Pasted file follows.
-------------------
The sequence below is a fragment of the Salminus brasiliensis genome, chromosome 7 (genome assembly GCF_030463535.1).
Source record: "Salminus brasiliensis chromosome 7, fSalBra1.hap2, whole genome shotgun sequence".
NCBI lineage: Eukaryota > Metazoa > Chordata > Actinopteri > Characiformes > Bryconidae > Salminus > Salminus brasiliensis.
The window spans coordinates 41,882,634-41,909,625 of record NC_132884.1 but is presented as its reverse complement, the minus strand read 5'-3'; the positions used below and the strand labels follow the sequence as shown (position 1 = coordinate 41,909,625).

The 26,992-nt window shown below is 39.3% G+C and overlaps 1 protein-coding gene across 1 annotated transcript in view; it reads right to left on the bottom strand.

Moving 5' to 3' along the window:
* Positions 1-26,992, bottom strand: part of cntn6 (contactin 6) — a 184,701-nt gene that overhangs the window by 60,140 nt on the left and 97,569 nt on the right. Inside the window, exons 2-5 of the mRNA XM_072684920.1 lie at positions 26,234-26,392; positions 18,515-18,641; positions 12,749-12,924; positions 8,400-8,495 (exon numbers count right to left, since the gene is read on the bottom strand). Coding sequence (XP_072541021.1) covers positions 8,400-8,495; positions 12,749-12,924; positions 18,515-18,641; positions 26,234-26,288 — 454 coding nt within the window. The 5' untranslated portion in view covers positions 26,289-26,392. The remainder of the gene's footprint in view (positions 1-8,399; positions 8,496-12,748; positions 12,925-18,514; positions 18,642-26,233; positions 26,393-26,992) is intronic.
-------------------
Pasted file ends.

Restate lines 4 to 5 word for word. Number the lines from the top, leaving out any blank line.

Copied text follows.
The window spans coordinates 41,882,634-41,909,625 of record NC_132884.1 but is presented as its reverse complement, the minus strand read 5'-3'; the positions used below and the strand labels follow the sequence as shown (position 1 = coordinate 41,909,625).

The 26,992-nt window shown below is 39.3% G+C and overlaps 1 protein-coding gene across 1 annotated transcript in view; it reads right to left on the bottom strand.